The school counseling and guidance program is a part of the total school program and complements learning in the classroom. It is child-centered, preventive, and developmental. The program encourages students' social, emotional, and personal growth at each stage of their development. The purpose of counseling with students, parents, and teachers is to help students maximize their potential. The school counselor also conducts guidance lessons; consults with parents, teachers, and other professionals; and coordinates student services in the school. This counseling and guidance program provides students with assistance in:
Understanding self and developing a positive self-image.
Showing respect for the feelings of others.
Understanding the decision-making process.
Maintaining effective relationships with peers and adults.
Developing effective study skills.
Gaining an understanding of the world of work.
Counseling is considered as the heart of the guidance program. It is conducted with students and parents individually and in small groups when requested and determined appropriate. It is short-term, voluntary, and confidential. Students are seen by the counselor when:
Parents request and indicate a need and desire that the counselor meet with their children.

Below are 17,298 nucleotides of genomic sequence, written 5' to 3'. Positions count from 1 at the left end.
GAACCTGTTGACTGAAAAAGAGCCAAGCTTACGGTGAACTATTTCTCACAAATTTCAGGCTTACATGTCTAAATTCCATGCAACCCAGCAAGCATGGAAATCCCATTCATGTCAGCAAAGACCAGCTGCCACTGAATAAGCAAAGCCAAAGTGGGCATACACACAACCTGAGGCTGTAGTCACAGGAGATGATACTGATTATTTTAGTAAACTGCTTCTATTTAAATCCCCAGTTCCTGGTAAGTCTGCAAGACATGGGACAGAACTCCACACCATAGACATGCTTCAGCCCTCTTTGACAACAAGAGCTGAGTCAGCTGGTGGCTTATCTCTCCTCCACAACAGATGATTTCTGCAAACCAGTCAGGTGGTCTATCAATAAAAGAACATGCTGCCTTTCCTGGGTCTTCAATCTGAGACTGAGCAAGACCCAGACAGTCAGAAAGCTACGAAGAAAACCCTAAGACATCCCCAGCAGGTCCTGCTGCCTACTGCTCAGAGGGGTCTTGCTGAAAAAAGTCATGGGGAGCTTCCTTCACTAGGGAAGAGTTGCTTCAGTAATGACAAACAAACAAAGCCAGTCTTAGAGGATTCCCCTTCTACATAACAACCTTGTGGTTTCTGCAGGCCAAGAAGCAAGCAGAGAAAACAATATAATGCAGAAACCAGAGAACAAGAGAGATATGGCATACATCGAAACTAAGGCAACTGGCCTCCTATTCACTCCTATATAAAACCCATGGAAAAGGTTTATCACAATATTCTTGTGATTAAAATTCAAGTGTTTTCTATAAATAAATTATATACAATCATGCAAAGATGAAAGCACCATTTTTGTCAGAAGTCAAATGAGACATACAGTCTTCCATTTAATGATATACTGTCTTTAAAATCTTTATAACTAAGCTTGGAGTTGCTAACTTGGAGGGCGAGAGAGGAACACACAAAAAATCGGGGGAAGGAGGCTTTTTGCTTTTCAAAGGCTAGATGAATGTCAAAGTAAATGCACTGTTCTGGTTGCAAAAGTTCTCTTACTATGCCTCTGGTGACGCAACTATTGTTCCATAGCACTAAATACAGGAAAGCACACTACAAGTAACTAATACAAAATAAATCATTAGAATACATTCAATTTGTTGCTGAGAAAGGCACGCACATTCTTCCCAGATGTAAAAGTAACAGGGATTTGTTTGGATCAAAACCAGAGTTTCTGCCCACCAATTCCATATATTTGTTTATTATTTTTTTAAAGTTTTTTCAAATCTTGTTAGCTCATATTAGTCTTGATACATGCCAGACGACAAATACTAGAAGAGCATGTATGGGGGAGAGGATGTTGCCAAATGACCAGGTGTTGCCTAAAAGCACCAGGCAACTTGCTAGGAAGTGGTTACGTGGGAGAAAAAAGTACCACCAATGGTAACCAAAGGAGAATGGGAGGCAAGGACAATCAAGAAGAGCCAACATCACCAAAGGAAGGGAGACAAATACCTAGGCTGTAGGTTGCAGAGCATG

Students request counseling.
Teachers, administrators, or other school staffs refer the student.
B. Parent Consultation
Guidance counselor works with parents through individual consultation, joint consultation with the children's teachers, and parent discussion groups. In these ways the counselor assists parents to understand their children's progress in school, select strategies to motivate their children, develop realistic goals with their children, and become actively involved in their children's school life.
The counselor may lead parent education and discussion groups and serve as a resource when parents study or discuss child-related issues.
C. School and Teacher Consultation
The counselor observes children; consults with teachers, psychologists, gathers and provides resources; conducts classroom guidance lessons; collaborates on classroom intervention; conducts joint parent conferences; reviews and interprets school records; and serves on committees that plan for the individual needs of specific children.
D. Testing Program
The Iowa Test of Battery Skills (ITBS) measures the skills and achievement of students from Kindergarten through grade 8. Developed at The University of Iowa and backed by a tradition of more than 70 years of educational research and test development experience, the ITBS provides an in-depth assessment of students achievement of important educational objectives. Tests in reading, language arts, mathematics, social studies, science, and information sources yield reliable and comprehensive information both about the development of students skills and about their ability to think critically.
E. Admissions Examinations /Placement Service